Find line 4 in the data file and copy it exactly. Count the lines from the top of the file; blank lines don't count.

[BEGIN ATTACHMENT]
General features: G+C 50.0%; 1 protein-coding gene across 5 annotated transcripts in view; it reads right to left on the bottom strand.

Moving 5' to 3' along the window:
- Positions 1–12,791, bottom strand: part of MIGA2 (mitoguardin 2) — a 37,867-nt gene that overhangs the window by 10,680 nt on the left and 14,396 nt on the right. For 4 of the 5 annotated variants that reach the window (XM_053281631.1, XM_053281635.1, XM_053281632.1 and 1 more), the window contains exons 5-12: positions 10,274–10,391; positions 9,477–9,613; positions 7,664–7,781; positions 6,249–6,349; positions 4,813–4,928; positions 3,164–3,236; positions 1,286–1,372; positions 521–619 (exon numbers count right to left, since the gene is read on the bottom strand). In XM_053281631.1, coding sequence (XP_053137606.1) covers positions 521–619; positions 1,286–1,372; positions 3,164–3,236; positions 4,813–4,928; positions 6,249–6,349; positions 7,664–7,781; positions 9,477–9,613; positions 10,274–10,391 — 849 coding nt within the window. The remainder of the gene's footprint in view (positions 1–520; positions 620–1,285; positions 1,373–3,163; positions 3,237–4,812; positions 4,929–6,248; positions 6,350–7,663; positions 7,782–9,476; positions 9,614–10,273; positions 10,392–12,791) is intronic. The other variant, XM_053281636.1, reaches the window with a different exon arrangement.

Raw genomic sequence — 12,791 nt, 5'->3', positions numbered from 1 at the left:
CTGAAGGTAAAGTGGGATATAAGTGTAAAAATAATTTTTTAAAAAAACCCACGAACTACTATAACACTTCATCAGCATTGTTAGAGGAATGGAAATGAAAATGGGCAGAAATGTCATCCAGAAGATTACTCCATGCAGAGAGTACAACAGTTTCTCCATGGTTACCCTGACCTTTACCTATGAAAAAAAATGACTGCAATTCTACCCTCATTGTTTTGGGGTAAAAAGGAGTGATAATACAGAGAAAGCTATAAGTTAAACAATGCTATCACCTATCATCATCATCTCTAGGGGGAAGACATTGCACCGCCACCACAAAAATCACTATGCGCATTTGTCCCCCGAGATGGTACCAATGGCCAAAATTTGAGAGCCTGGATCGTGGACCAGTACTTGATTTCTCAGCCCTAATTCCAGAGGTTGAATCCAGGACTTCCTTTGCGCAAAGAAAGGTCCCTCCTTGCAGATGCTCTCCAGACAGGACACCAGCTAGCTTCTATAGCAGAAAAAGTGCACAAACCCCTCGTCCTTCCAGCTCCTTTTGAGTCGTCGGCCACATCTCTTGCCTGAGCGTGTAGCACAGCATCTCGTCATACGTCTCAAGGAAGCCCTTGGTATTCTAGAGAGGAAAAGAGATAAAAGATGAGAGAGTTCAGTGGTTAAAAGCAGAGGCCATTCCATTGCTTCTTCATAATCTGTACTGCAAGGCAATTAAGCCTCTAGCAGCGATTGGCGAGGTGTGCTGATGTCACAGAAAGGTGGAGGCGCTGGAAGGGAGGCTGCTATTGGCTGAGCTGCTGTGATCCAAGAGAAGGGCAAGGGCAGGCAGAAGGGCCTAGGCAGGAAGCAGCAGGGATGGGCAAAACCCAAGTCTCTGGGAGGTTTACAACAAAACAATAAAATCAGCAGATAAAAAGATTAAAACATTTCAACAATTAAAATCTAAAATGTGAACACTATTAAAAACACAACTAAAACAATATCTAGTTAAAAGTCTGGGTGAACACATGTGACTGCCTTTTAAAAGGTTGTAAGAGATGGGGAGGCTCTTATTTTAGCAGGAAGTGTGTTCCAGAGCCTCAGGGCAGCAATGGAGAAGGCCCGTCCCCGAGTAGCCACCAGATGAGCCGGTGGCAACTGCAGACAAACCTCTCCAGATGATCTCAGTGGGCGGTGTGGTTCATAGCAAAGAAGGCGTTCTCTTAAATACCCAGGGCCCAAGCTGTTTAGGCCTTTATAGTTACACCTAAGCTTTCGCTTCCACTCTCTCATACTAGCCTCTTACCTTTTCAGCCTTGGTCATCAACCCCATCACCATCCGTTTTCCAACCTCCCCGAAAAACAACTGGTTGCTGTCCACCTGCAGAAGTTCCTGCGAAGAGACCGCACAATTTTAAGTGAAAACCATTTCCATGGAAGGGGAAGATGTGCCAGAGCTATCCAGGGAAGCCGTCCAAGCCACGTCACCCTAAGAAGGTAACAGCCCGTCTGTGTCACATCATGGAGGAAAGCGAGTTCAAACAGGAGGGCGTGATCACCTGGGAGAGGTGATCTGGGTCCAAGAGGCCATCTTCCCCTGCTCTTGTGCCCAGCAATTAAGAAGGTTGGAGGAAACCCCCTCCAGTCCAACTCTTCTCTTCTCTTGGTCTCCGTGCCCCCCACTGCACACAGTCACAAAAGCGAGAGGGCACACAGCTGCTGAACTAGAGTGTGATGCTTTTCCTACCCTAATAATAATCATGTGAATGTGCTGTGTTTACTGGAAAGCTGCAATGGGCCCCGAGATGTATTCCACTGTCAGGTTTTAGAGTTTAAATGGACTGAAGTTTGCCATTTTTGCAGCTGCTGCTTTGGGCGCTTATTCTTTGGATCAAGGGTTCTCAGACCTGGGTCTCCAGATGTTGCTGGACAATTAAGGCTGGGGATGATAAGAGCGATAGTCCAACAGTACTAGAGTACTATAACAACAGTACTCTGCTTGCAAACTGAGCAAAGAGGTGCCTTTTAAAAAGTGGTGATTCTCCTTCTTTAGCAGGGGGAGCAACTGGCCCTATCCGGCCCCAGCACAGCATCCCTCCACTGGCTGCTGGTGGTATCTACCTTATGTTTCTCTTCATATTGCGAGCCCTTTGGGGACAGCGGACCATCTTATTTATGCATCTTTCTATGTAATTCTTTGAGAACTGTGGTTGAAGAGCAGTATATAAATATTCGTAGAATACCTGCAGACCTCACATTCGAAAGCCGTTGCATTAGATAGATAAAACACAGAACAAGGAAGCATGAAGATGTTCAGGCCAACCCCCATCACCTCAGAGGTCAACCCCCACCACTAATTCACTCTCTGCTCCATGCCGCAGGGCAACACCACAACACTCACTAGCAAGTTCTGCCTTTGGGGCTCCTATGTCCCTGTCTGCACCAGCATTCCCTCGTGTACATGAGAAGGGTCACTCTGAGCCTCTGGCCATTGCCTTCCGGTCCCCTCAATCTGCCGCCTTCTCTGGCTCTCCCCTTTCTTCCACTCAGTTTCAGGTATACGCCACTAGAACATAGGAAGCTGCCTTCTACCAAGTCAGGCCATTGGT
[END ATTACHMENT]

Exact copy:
Raw genomic sequence — 12,791 nt, 5'->3', positions numbered from 1 at the left: